Walmart can learn ‘a thing or two’ from Massmart method
Business Day - May 7th 2012, 08:50
Everyone expected all the learnings to come from Walmart. There was an expectation within the retail industry that Walmart would change how Massmart does business not only within the company itself, but for its suppliers and mostly its customers.
But a few months into implementation of the R16,5bn merger of Walmart with South Africa’s Massmart, the local outfit has taught the US giant a thing or two, according to Don Frieson, Walmart’s lead integration executive in South Africa.
For the US retail giant, Massmart represents its first foray into the DIY market with its chains such as Builders Warehouse and Builders Express.
"This format could be transferred into other markets," he says. "The concept could be taken into emerging markets such as Brazil, but could work in Canada too."
Another concept that could be used elsewhere is Dion Wired, Massmart’s electronics and speciality appliance store. "I can see stand-alone stores or store-within-a-store Dion Wired being developed for the US market," Mr Frieson says. "Going into new markets always brings new learnings."
Still, Massmart is now a Walmart-owned business and needs to learn the "Walmart way of doing things".
The US retailer budgeted about 18-36 months for the entire integration process, but from a store level not much will change, Mr Frieson says.
About 12 expats from about four different countries are looking at Massmart’s supply chain, its merchandise, sourcing capability and its culture. The latter turned out to be the easiest piece of the puzzle, he says. "Massmart had a code of ethics very similar to Walmart’s code and the companies share the same values.
"We want to assist Massmart to be more efficient and build better partnerships. Customers want brands and brands for less. We want to leverage these partnerships to bring these brands to customers," Mr Frieson says.
The company is set to introduce new merchandise to customers soon, especially in the lawn and gardening department, he says. But most importantly, it wants to have lower prices for longer, which is what it is trying to do with its price-cut promotions that last up to 90 days.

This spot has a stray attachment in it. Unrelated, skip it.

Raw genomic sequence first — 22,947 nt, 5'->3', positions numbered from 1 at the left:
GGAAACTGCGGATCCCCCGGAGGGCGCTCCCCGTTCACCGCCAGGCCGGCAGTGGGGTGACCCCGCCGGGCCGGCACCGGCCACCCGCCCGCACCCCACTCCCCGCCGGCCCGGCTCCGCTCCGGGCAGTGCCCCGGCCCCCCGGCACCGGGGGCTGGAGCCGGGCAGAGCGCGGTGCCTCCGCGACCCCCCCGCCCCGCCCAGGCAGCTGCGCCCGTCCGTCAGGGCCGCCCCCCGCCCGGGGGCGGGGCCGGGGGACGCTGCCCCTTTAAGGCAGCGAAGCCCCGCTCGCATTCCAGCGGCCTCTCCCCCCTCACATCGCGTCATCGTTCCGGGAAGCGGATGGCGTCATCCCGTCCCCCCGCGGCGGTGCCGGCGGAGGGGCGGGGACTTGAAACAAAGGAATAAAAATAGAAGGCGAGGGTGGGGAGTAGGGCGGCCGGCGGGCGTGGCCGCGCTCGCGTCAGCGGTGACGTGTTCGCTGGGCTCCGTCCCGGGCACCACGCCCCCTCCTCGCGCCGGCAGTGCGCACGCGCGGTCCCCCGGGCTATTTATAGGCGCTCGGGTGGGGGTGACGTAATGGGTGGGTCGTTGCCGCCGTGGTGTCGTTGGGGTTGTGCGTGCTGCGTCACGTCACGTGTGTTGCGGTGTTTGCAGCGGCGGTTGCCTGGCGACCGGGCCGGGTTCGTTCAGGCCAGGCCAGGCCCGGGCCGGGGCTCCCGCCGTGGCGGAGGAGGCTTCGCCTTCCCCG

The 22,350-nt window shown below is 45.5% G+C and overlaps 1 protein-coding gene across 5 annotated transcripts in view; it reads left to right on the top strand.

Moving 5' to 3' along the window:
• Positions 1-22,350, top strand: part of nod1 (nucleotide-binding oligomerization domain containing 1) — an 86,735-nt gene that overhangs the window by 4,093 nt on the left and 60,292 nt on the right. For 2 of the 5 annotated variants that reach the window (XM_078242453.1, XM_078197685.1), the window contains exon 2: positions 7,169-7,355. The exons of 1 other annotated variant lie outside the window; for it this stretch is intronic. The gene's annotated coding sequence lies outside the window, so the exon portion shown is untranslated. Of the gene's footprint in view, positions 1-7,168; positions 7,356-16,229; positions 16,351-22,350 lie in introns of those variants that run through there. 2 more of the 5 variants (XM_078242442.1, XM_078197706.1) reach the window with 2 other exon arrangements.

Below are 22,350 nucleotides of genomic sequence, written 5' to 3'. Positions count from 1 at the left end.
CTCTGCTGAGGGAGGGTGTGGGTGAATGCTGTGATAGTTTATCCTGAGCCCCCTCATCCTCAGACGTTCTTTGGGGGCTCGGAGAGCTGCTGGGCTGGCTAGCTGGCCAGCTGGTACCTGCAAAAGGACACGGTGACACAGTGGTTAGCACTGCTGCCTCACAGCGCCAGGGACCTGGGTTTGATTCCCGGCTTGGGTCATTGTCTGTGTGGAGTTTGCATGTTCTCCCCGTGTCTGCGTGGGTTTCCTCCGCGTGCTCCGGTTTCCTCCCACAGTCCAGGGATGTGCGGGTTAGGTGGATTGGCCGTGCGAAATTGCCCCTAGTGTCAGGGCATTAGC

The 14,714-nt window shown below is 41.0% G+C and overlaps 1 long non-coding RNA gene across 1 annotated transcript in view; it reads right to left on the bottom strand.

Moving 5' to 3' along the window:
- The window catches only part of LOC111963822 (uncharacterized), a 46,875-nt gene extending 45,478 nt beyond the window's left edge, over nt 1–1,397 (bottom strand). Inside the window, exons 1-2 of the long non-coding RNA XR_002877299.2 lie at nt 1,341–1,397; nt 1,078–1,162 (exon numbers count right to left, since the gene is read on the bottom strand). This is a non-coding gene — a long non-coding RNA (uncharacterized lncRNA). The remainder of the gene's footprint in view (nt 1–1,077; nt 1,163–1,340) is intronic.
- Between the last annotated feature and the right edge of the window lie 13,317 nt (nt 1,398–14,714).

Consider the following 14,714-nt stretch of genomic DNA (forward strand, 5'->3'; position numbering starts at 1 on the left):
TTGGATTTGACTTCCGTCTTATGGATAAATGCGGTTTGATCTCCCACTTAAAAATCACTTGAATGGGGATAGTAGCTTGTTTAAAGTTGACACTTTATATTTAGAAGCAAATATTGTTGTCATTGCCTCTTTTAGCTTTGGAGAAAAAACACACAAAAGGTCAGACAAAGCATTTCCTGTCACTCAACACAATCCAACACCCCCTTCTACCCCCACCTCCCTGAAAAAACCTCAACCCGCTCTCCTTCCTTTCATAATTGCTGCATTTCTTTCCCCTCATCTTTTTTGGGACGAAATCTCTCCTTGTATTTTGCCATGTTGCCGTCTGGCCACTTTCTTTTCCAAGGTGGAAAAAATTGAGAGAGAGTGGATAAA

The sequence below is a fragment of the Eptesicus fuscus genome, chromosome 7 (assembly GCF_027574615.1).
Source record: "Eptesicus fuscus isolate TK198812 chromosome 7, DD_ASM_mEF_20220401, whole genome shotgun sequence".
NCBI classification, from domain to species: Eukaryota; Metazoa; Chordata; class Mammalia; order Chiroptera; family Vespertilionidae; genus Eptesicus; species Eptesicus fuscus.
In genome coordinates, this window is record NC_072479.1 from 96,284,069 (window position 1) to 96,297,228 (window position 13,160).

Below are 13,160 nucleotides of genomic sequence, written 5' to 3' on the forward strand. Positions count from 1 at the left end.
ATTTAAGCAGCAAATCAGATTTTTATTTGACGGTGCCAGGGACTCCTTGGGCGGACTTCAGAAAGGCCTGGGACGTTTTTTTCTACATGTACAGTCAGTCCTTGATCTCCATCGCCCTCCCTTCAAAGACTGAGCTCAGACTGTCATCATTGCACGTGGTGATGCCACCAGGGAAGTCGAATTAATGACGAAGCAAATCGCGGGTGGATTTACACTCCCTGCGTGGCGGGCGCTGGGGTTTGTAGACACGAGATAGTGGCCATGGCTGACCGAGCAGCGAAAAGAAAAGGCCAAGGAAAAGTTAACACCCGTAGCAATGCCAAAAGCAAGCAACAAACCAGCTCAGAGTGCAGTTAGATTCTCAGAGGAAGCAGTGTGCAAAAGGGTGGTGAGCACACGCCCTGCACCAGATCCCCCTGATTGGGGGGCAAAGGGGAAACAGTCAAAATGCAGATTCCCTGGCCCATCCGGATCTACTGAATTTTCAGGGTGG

Local employees were exposed to road shows and during monthly communication meetings will sing the Walmart cheer. Introduced by founder Sam Walton, the cheer is used to build team spirit.
There will be small changes to customers’ experiences when they enter a Game or Makro store, he says. Walmart has introduced the three-metre greeting rule. It’s "aggressive hospitality", he says.
"Customers have a certain look on their face when they are looking for something. We want our staff to recognise that look. A person has taken time to enter your store. They should not have to make another trip. They need to find everything they need on that first trip."
Mr Frieson promises customers better signage in all stores, with pricing more visible. However, there will not be any Walmart-branded stores.
"Makro and Game have a great brand identity. We didn’t want Makro to look like Walmart — that may not be effective for a South African audience. Most of the changes that will occur won’t be visible to the consumer. It will be in better inventory control or in the supply chain."
The biggest surprise to Mr Frieson was the gap between different LSMs (living standards measure), and just how brand conscious South Africans are. "I thought private label (no-name branded goods) saturation would be higher, in line with other emerging markets."
The LSM gap doesn’t make a difference when it comes to price though, he says. "All consumers want to save money whether they’re wealthy or not."
When it comes to keeping distribution costs low, Walmart is king. Mr Frieson says: "It all depends on how many times a box is touched from supplier to customer. Every time someone touches it, you add costs to it. Dead inventory also costs — you can’t have stock sitting for ever on the shelf. The secret to Walmart is just-in-time retailing.
"We are not here to turn Massmart into Walmart. It’s more like Massmart powered by Walmart. We have opened cupboards and asked them to choose what they need."
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